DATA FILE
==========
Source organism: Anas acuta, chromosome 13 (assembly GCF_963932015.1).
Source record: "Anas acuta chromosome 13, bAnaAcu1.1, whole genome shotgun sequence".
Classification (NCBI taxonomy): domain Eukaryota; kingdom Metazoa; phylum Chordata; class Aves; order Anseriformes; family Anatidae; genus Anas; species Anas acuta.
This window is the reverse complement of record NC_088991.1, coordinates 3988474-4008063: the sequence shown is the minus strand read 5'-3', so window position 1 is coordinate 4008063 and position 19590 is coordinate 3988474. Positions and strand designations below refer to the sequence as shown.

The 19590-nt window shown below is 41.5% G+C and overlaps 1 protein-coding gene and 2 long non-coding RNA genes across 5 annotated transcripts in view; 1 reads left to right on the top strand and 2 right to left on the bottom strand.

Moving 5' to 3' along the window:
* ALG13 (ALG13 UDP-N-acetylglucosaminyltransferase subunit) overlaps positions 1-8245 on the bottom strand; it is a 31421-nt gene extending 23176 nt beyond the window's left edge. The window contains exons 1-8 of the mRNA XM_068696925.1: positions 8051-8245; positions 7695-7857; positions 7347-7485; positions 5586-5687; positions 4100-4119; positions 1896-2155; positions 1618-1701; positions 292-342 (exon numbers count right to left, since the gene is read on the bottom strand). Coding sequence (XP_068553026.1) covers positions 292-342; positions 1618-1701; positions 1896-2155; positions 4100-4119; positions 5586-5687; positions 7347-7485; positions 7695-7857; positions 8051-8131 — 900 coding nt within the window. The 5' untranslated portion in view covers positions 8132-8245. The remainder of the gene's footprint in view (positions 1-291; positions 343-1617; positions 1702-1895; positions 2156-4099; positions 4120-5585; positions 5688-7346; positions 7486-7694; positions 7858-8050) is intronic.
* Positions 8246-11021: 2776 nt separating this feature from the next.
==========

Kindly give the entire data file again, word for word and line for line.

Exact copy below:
Source organism: Anas acuta, chromosome 13 (assembly GCF_963932015.1).
Source record: "Anas acuta chromosome 13, bAnaAcu1.1, whole genome shotgun sequence".
Classification (NCBI taxonomy): domain Eukaryota; kingdom Metazoa; phylum Chordata; class Aves; order Anseriformes; family Anatidae; genus Anas; species Anas acuta.
This window is the reverse complement of record NC_088991.1, coordinates 3988474-4008063: the sequence shown is the minus strand read 5'-3', so window position 1 is coordinate 4008063 and position 19590 is coordinate 3988474. Positions and strand designations below refer to the sequence as shown.

The 19590-nt window shown below is 41.5% G+C and overlaps 1 protein-coding gene and 2 long non-coding RNA genes across 5 annotated transcripts in view; 1 reads left to right on the top strand and 2 right to left on the bottom strand.

Moving 5' to 3' along the window:
* ALG13 (ALG13 UDP-N-acetylglucosaminyltransferase subunit) overlaps positions 1-8245 on the bottom strand; it is a 31421-nt gene extending 23176 nt beyond the window's left edge. The window contains exons 1-8 of the mRNA XM_068696925.1: positions 8051-8245; positions 7695-7857; positions 7347-7485; positions 5586-5687; positions 4100-4119; positions 1896-2155; positions 1618-1701; positions 292-342 (exon numbers count right to left, since the gene is read on the bottom strand). Coding sequence (XP_068553026.1) covers positions 292-342; positions 1618-1701; positions 1896-2155; positions 4100-4119; positions 5586-5687; positions 7347-7485; positions 7695-7857; positions 8051-8131 — 900 coding nt within the window. The 5' untranslated portion in view covers positions 8132-8245. The remainder of the gene's footprint in view (positions 1-291; positions 343-1617; positions 1702-1895; positions 2156-4099; positions 4120-5585; positions 5688-7346; positions 7486-7694; positions 7858-8050) is intronic.
* Positions 8246-11021: 2776 nt separating this feature from the next.